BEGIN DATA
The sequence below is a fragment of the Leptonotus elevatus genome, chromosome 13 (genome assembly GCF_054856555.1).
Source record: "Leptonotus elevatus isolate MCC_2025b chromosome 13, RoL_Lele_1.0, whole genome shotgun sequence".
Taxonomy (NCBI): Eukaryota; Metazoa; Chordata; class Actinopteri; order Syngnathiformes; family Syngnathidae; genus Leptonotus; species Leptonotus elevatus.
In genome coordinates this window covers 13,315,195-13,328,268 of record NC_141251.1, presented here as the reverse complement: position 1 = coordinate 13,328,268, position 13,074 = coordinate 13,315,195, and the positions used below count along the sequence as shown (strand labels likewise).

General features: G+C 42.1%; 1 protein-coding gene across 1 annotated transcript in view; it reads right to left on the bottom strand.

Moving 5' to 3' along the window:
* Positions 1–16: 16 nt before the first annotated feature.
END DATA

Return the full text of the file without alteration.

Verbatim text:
The sequence below is a fragment of the Leptonotus elevatus genome, chromosome 13 (genome assembly GCF_054856555.1).
Source record: "Leptonotus elevatus isolate MCC_2025b chromosome 13, RoL_Lele_1.0, whole genome shotgun sequence".
Taxonomy (NCBI): Eukaryota; Metazoa; Chordata; class Actinopteri; order Syngnathiformes; family Syngnathidae; genus Leptonotus; species Leptonotus elevatus.
In genome coordinates this window covers 13,315,195-13,328,268 of record NC_141251.1, presented here as the reverse complement: position 1 = coordinate 13,328,268, position 13,074 = coordinate 13,315,195, and the positions used below count along the sequence as shown (strand labels likewise).

General features: G+C 42.1%; 1 protein-coding gene across 1 annotated transcript in view; it reads right to left on the bottom strand.

Moving 5' to 3' along the window:
* Positions 1–16: 16 nt before the first annotated feature.